GM Volt Gets 230 Miles per Gallon. . . Really?

According to a press release from GM, estimates based on preliminary EPA standards have the Volt getting 230 miles per gallon in city driving. I’m not sure what these “preliminary standards” are, but after running some numbers, I have a hunch (and I’m not the only one): I think the EPA is only counting gasoline burned, and not the electricity the car uses for short city trips. Here’s why.

The LA Times article states that the Volt uses as little as 25 kWh per 100 miles of city driving. This number really impresses me — that’s probably significantly less than my 2003 Prius uses (see below).

However, I have to ask, How much gasoline would it take to produce that 25 kWh of electricity? The energy density of gasoline is about 37 kWh per gallon. So, if the Volt only uses electricity, and if electricity could be produced from gasoline with 100% efficiency, the Volt would get a mileage of at most about 148 miles per gallon.

Of course, it is not possible to convert gasoline to electricity with 100% efficiency. I found this electrical plant that converts fossil fuel (natural gas) to electricity with an efficiency of 58%. A a typical efficiency is closer to 40%. Electrical transmission losses dissipate another 5-10% of the power. So, if, optimistically, my electricity is made by fossil fuel at about 45% efficiency, the actual mileage would be closer to 67 miles per gallon.

I do think that if we must use cars, electric cars are the way to go. Hopefully, in the future, more of our electricity will be made from wind and solar farms, nuclear power, and maybe even fission reactors (I can dream). In that case, the electricity comes with much less pollution, and the Volt is a winner.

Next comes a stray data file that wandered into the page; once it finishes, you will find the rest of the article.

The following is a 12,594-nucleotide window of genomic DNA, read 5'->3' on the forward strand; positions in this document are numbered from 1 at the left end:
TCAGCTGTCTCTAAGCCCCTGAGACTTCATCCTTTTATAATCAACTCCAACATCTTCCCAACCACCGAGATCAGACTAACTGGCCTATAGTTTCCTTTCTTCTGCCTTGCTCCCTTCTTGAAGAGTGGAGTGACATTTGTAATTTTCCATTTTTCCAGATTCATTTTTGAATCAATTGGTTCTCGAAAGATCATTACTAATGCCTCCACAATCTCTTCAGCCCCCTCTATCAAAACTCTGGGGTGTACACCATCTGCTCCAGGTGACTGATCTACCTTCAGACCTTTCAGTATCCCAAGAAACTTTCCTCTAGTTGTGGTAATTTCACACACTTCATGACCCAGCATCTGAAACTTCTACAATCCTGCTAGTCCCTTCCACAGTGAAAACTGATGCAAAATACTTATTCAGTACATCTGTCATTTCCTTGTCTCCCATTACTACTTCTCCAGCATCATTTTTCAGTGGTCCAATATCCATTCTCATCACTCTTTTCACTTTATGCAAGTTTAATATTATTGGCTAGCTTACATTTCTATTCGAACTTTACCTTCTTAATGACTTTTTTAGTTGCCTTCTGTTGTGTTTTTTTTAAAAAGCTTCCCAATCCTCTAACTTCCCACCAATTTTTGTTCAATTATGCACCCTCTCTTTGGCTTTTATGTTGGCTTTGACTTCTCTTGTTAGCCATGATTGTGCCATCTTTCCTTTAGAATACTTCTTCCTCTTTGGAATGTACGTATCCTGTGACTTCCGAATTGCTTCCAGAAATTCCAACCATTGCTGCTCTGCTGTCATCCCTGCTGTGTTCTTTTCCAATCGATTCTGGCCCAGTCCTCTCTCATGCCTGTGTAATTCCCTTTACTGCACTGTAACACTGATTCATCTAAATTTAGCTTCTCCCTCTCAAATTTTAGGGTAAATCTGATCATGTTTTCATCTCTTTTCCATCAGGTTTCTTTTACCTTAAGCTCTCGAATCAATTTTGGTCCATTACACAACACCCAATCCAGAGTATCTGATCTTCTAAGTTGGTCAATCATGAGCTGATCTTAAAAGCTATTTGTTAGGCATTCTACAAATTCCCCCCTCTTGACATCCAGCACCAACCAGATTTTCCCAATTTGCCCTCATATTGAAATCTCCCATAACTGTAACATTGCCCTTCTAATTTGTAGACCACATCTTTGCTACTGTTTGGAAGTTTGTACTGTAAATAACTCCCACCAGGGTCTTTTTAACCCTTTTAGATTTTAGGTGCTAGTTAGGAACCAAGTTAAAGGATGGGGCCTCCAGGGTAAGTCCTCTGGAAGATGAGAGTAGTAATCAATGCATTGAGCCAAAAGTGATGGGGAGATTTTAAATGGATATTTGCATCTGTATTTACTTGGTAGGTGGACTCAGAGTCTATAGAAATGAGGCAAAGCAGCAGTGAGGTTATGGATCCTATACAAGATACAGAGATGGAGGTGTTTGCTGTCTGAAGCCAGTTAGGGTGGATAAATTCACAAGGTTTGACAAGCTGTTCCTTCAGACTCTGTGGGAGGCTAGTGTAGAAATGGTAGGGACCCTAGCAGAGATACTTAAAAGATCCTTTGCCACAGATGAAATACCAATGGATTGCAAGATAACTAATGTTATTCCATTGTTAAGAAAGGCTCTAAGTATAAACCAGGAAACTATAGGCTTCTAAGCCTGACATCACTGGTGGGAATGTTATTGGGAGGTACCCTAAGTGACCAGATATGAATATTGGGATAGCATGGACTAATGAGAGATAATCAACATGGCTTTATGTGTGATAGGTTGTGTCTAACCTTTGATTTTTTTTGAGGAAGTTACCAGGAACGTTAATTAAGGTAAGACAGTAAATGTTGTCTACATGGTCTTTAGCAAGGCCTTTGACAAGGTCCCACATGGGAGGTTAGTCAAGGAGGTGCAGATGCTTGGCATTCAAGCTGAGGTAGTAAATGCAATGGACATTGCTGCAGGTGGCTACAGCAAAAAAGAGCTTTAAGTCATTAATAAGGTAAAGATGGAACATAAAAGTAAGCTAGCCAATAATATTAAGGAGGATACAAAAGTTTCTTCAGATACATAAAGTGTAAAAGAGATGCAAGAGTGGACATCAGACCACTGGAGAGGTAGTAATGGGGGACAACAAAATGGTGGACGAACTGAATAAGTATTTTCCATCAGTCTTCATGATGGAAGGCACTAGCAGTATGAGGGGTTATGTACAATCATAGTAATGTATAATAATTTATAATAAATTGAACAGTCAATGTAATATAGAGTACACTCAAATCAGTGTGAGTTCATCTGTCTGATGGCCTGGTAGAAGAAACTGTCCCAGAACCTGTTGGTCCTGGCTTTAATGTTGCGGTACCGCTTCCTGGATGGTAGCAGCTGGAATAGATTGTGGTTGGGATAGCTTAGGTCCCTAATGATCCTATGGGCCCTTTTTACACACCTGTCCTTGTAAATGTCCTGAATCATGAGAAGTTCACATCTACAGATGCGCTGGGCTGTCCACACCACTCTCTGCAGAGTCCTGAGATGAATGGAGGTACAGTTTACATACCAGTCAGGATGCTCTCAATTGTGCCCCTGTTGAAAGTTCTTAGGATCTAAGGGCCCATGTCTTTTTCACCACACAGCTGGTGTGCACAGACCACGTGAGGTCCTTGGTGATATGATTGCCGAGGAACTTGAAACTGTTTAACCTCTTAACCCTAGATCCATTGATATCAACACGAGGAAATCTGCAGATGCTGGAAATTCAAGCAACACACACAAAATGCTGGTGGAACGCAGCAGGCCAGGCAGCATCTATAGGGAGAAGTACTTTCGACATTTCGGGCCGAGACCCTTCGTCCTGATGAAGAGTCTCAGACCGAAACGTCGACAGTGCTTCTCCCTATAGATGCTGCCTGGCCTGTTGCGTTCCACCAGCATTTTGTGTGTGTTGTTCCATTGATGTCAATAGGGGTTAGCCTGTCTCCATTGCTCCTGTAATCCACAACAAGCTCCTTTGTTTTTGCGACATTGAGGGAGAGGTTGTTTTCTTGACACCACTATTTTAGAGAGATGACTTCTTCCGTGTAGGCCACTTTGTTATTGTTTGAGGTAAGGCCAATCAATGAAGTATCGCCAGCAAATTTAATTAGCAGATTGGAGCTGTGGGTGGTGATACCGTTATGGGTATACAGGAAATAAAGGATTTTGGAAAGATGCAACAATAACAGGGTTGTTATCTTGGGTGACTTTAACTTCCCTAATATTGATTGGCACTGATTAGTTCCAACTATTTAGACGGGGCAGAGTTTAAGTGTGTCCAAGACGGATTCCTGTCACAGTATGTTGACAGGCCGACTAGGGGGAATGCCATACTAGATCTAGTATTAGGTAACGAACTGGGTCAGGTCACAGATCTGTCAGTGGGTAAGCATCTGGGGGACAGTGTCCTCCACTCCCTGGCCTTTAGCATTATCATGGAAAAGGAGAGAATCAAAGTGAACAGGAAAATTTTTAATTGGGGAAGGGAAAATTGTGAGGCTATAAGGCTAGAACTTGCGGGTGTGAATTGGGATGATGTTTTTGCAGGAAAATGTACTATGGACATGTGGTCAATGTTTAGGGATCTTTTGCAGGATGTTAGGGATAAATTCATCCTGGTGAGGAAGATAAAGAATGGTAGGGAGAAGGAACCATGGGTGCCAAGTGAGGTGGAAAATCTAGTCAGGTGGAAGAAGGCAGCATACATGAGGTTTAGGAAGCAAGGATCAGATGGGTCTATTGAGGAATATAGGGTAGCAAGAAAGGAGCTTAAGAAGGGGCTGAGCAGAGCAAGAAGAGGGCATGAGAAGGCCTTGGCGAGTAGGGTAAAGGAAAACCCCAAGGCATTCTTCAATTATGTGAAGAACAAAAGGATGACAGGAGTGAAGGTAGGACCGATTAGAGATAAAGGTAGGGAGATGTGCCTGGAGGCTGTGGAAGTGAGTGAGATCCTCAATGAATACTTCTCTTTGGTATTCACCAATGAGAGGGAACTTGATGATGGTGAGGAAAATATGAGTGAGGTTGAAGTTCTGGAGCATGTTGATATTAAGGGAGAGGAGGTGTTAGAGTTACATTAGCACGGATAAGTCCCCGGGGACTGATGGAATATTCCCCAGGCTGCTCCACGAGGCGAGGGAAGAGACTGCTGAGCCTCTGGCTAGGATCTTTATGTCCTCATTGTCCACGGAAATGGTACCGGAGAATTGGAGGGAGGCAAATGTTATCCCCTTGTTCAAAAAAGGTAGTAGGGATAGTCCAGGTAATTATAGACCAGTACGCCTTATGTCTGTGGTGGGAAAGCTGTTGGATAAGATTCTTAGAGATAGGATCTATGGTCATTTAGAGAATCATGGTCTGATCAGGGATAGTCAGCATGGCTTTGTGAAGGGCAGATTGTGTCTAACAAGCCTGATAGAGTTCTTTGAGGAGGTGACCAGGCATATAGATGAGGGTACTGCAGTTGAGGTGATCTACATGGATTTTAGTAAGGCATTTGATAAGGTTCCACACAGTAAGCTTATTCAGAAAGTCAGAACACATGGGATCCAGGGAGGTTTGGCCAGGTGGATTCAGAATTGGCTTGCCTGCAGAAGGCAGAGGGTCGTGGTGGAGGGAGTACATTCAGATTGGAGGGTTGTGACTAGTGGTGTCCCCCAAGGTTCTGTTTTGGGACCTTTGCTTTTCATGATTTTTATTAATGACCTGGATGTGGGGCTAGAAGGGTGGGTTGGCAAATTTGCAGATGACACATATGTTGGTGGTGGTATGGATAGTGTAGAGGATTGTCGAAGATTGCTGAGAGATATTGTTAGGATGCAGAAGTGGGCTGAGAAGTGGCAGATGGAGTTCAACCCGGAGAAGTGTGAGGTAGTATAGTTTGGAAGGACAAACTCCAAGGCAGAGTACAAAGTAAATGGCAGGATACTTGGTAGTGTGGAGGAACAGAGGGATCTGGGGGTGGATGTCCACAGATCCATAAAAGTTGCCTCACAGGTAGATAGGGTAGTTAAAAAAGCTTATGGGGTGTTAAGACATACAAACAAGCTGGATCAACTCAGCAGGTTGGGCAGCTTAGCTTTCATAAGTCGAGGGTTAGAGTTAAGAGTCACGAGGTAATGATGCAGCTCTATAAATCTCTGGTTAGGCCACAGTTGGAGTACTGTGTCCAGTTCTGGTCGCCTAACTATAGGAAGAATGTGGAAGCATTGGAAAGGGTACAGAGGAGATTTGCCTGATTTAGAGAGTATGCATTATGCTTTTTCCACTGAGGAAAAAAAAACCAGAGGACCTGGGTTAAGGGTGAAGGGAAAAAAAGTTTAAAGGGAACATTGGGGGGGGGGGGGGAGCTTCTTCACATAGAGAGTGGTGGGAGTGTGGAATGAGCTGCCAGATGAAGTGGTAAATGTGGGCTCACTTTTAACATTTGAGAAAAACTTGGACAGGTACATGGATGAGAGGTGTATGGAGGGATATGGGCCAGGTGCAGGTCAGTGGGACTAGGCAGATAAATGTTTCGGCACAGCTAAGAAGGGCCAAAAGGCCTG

Unfortunately, in the near term, when our electricity is made from coal and natural gas, the preliminary EPA mileage estimates for the Volt have little meaning. The 230 miles per gallon number is laughable. The Volt will get better mileage than a hybrid or diesel sedan, but it is not yet a big gain.

Instead, if you really want to make a difference, think in terms of person-miles per gallon (or gallons per mile per person), and carpool!

  1. “Miles per person” goes the wrong way – it will seem you are getting “less value” when you add more people, when you’re in fact getting more.

    I have heard it suggested that we should really compare by “gallons per mile” or (more usefully, since it leads to a number rather than a decimal) “gallons per 100 miles”. This provides a fairer means to compare the gains from, say, upgrading from Explorer to Escape Hybrid, as compared to upgrading from Civic to Prius.

    In your framing that would become “gallons per 100 miles per person” – which I actually like quite a lot.

    Cheers,
    Derek

  2. You’re right, Derek, I meant to say person miles per gallon. And for cost, gallons per mile per person can be translated directly into cost.

    MIke